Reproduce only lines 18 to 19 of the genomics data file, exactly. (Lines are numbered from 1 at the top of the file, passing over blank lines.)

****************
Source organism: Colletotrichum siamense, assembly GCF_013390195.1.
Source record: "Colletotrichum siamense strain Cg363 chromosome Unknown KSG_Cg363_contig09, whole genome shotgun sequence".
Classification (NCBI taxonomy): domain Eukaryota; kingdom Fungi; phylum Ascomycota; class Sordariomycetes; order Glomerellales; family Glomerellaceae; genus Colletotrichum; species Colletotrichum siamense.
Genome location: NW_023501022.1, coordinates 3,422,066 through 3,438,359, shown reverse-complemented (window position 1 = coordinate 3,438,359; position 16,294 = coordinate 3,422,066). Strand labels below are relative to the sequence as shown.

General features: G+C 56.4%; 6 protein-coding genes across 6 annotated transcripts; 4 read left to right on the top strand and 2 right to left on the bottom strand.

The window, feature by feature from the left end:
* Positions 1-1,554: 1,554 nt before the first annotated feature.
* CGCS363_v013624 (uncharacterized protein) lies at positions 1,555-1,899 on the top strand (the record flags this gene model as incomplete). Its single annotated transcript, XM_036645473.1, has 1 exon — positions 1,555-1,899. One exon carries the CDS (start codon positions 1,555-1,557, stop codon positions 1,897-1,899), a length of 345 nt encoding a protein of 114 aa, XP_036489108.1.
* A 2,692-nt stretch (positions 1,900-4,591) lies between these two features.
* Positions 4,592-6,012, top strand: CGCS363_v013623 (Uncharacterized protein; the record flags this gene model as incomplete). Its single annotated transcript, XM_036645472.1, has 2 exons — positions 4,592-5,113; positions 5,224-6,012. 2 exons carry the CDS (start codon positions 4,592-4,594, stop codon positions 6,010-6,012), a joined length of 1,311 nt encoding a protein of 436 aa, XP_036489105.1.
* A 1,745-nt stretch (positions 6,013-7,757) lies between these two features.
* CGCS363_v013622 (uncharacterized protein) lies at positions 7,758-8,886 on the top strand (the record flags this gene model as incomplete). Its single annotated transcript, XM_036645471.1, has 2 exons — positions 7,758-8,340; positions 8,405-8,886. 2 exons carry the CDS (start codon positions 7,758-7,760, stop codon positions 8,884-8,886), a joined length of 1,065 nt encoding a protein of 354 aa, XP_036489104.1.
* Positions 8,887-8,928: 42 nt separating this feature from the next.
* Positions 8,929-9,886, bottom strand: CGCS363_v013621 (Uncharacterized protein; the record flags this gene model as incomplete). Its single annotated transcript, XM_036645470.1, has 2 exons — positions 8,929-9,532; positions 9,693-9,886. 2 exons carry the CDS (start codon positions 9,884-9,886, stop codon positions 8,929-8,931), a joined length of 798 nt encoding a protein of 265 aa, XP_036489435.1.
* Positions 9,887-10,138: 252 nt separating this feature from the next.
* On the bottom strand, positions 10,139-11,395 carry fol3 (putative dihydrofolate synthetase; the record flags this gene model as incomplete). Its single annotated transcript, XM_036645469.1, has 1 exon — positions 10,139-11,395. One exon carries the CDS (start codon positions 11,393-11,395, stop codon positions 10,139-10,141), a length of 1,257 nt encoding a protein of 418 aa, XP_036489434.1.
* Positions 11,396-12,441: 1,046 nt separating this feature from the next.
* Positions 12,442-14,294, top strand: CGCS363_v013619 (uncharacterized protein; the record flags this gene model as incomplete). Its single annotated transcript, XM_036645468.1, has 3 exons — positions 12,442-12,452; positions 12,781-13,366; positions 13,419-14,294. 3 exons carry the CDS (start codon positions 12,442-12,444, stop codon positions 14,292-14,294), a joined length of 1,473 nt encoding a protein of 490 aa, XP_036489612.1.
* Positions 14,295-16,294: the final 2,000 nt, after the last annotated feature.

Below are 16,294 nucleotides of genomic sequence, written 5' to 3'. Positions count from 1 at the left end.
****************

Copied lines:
* Positions 12,442-14,294, top strand: CGCS363_v013619 (uncharacterized protein; the record flags this gene model as incomplete). Its single annotated transcript, XM_036645468.1, has 3 exons — positions 12,442-12,452; positions 12,781-13,366; positions 13,419-14,294. 3 exons carry the CDS (start codon positions 12,442-12,444, stop codon positions 14,292-14,294), a joined length of 1,473 nt encoding a protein of 490 aa, XP_036489612.1.
* Positions 14,295-16,294: the final 2,000 nt, after the last annotated feature.